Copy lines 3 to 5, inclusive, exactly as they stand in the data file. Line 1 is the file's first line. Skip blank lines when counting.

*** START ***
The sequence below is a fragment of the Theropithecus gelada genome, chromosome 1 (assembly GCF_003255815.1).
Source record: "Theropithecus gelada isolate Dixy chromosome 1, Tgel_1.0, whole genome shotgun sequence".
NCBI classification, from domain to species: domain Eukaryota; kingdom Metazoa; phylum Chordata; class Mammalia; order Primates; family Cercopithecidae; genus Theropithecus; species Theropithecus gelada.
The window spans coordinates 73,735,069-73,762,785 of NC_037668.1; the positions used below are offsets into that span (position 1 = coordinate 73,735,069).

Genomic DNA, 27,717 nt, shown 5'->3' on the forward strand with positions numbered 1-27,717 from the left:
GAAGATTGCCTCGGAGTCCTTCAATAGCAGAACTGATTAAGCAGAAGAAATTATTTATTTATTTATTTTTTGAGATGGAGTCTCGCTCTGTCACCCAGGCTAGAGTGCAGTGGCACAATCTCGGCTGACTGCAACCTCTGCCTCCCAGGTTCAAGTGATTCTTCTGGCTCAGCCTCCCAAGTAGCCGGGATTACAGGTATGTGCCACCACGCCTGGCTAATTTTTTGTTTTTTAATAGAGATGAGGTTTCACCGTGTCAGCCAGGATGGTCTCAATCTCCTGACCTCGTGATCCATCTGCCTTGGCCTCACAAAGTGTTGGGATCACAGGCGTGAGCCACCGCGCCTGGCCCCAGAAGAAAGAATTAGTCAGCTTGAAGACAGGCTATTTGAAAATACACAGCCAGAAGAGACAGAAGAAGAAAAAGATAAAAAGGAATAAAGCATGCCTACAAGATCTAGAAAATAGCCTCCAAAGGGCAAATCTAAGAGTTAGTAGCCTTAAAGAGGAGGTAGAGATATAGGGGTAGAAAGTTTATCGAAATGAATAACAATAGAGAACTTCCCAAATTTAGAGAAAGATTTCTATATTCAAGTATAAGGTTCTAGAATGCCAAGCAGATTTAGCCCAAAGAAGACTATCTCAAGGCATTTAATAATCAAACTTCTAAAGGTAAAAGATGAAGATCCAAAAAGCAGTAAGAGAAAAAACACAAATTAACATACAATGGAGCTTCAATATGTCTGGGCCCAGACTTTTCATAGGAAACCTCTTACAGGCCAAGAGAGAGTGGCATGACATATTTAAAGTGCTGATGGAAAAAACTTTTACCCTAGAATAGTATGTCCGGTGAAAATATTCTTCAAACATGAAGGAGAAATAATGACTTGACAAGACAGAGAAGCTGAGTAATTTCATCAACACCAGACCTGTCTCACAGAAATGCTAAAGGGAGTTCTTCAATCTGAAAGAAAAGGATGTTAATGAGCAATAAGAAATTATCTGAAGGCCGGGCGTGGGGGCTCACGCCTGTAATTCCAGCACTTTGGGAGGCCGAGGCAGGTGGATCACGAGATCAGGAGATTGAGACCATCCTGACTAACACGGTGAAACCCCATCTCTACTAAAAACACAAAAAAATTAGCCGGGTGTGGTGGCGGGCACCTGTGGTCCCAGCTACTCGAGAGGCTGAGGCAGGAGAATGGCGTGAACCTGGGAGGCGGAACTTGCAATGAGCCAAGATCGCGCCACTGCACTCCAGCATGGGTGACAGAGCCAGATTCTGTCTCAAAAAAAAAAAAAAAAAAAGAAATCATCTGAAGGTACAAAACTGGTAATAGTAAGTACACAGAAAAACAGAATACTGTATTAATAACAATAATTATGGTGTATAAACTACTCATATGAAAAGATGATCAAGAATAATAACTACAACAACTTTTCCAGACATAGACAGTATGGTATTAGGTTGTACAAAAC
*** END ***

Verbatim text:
NCBI classification, from domain to species: domain Eukaryota; kingdom Metazoa; phylum Chordata; class Mammalia; order Primates; family Cercopithecidae; genus Theropithecus; species Theropithecus gelada.
The window spans coordinates 73,735,069-73,762,785 of NC_037668.1; the positions used below are offsets into that span (position 1 = coordinate 73,735,069).

Genomic DNA, 27,717 nt, shown 5'->3' on the forward strand with positions numbered 1-27,717 from the left: